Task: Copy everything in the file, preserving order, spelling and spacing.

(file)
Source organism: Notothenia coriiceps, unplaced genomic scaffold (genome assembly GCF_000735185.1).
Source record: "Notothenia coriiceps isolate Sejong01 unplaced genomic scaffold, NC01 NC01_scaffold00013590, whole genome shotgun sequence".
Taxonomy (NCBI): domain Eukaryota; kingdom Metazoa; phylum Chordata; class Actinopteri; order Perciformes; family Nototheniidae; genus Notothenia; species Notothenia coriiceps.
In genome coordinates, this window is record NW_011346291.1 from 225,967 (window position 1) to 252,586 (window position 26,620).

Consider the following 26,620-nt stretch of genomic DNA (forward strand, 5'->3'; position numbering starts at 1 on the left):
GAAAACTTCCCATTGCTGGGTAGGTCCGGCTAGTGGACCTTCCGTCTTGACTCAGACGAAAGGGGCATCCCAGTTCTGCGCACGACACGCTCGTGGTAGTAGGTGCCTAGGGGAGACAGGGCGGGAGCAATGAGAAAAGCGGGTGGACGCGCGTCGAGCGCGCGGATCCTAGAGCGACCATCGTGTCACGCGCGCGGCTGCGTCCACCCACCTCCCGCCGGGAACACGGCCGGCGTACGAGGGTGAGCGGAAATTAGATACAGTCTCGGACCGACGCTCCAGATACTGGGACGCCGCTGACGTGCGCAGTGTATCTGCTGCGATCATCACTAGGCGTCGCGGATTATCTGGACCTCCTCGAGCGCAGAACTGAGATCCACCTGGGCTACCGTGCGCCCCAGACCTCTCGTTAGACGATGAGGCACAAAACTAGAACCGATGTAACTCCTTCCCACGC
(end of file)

Source organism: Notothenia coriiceps, unplaced genomic scaffold (genome assembly GCF_000735185.1).
Source record: "Notothenia coriiceps isolate Sejong01 unplaced genomic scaffold, NC01 NC01_scaffold00013590, whole genome shotgun sequence".
Taxonomy (NCBI): domain Eukaryota; kingdom Metazoa; phylum Chordata; class Actinopteri; order Perciformes; family Nototheniidae; genus Notothenia; species Notothenia coriiceps.
In genome coordinates, this window is record NW_011346291.1 from 225,967 (window position 1) to 252,586 (window position 26,620).

Consider the following 26,620-nt stretch of genomic DNA (forward strand, 5'->3'; position numbering starts at 1 on the left):
GAAAACTTCCCATTGCTGGGTAGGTCCGGCTAGTGGACCTTCCGTCTTGACTCAGACGAAAGGGGCATCCCAGTTCTGCGCACGACACGCTCGTGGTAGTAGGTGCCTAGGGGAGACAGGGCGGGAGCAATGAGAAAAGCGGGTGGACGCGCGTCGAGCGCGCGGATCCTAGAGCGACCATCGTGTCACGCGCGCGGCTGCGTCCACCCACCTCCCGCCGGGAACACGGCCGGCGTACGAGGGTGAGCGGAAATTAGATACAGTCTCGGACCGACGCTCCAGATACTGGGACGCCGCTGACGTGCGCAGTGTATCTGCTGCGATCATCACTAGGCGTCGCGGATTATCTGGACCTCCTCGAGCGCAGAACTGAGATCCACCTGGGCTACCGTGCGCCCCAGACCTCTCGTTAGACGATGAGGCACAAAACTAGAACCGATGTAACTCCTTCCCACGC